Home Back Issues March 2012 The market outlier

The market outlier

| Print |  Email
Articles - March 2012
Friday, March 02, 2012
Article Index
The market outlier
Page 2

BY PETER BELAND

0312_Profile_DonKruger_01
Don Kruger at his farm market in Southeast Portland. After years of ups and downs, his farm-direct markets are thriving.
// Photo by Alexandra Shyshkina
Don Kruger paced fretfully but purposefully in his denim shirt and puffy vest, contemplating his next move like a futures trader going over the latest economic indicators. He scanned rows of squash and broccoli one last time at his farm stand in southeast Portland before scuttling off for tea and a pastry at a nearby bakery. “I used to be perfect. Everything was perfect and everything was expensive. But I was losing,” says Kruger about the demise of his high-end produce markets of the 1990s.

Kruger, owner of Kruger’s Farm on Sauvie Island, started as a produce manager at the now-defunct Daily Grind market in southeast Portland in 1984. Two years later he started Holiday Market in Lloyd Center and then co-founded City Market in northwest Portland in 1990 as its produce vendor. “I was on fire, I was on a run,” he says. “Then it started to erode. Zupan’s Market opened up. That hurt. Then the farmers market started to ruin our summers.” By 1996, he lost his lease to Holiday Market and was heading for disaster if he didn’t change something.

In the late 1980s and early 1990s, Kruger did a TV spot for a local news channel called Green Grocer at Noon. On the show, he visited a farm on Sauvie Island. “I thought some day it was something I might want to do,” he recalls. In 1999, Kruger ran into Dennis Grande who was retiring and couldn’t find a buyer for his 75-acre farm. “I’d never farmed before. I had a garden and it wasn’t even that good,” says Kruger of his initial scouting mission. “I walked away from it a dozen times. Ultimately I took the plunge and signed a 10-year lease.”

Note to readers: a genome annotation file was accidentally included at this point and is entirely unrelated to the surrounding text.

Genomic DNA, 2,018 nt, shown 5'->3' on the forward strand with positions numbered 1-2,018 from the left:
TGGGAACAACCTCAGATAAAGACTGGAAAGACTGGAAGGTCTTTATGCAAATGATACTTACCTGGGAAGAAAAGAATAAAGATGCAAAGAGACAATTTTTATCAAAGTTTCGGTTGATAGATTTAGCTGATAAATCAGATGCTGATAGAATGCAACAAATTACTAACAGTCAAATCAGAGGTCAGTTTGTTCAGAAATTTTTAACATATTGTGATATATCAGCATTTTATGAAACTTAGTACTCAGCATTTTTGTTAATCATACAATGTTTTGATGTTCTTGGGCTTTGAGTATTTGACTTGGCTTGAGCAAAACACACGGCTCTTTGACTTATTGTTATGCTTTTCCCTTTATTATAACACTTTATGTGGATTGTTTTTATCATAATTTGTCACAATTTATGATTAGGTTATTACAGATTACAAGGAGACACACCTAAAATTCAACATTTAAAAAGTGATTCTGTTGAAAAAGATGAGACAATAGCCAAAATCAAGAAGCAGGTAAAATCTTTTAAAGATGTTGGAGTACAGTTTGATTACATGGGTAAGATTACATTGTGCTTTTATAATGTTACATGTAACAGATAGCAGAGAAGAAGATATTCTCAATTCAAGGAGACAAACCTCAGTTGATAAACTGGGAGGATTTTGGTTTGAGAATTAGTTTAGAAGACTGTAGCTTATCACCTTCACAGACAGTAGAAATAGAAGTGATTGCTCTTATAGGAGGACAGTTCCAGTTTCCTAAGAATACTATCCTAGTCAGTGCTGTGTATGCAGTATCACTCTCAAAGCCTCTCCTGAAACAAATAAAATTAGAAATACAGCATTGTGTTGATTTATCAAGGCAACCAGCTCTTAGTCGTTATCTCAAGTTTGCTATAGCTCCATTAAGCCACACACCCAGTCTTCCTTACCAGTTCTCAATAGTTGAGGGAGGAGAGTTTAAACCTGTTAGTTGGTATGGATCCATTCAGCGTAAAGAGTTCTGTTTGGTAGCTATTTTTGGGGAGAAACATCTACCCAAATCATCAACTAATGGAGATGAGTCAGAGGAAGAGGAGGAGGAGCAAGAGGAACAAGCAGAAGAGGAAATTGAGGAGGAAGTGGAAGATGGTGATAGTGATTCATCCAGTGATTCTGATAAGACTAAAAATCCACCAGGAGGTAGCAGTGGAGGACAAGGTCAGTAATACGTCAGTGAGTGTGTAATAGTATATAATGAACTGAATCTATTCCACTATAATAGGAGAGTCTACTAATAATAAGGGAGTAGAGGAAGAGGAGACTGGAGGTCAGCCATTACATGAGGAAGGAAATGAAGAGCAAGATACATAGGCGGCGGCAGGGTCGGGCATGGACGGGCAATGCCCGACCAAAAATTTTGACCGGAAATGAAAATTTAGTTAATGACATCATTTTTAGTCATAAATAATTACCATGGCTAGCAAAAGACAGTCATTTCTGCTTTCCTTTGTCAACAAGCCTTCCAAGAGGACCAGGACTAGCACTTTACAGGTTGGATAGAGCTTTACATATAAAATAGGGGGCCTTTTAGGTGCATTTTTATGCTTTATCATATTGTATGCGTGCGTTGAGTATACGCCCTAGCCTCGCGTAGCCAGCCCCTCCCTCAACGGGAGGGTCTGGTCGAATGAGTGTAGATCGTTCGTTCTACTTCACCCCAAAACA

As Y2K fever swept the country, Kruger wrote in his journal about his desire to grow produce and then sell it in his high-end markets. But when he took on the farm, he got with it a traditional farm management plan geared toward maximum production for the commodities market.

By late 2000, he was broke after losing $150,000 that year. He sold his share in City Market and another market to pay the $100,000 he owed to produce vendors. He went bankrupt in 2002.

 



 

More Articles

The Rail Baron

October 2014
Thursday, September 25, 2014
BY LINDA BAKER

Oil is gushing out of the U.S. and Canada, and much of it is coming from places that don’t have pipeline infrastructure. So it’s being shipped by rail.


Read more...

Launch

October 2014
Thursday, September 25, 2014
BY JESSICA RIDGWAY

October's Launch article features Soul Kitchen, Easy Company and Slick's Big Time BBQ.


Read more...

The 100 Best Companies survey is open

News
Friday, October 24, 2014

100-best-logo-2015 500pxw-1How does your workplace stack up against competitors? How can you improve workplace practices to help recruit and retain employees? Find out by taking our 100 Best Companies to Work for in Oregon survey!


Read more...

Powerlist: Colleges and Universities

September 2014
Wednesday, August 27, 2014
BY KIM MOORE

A conversation about higher education with the presidents of the University of Oregon and Clackamas Community College, followed by September's powerlist.


Read more...

The Diaspora

October 2014
Thursday, September 25, 2014
BY LEE VAN DER VOO

Former newspaper reporters move into brand journalism.


Read more...

Semiconductor purgatory

News
Monday, October 06, 2014
roundup-logo-thumb-14BY LINDA BAKER | OB EDITOR

Intel's manufacturing way station; Merkley's attack dog; Diamond Foods gets into the innovation business.


Read more...

Buyer's Remorse

September 2014
Tuesday, August 26, 2014

Parents and students paying for college today are like homeowners who bought a house just before the housing bubble burst.


Read more...
Oregon Business magazinetitle-sponsored-links-02
SPONSORED LINKS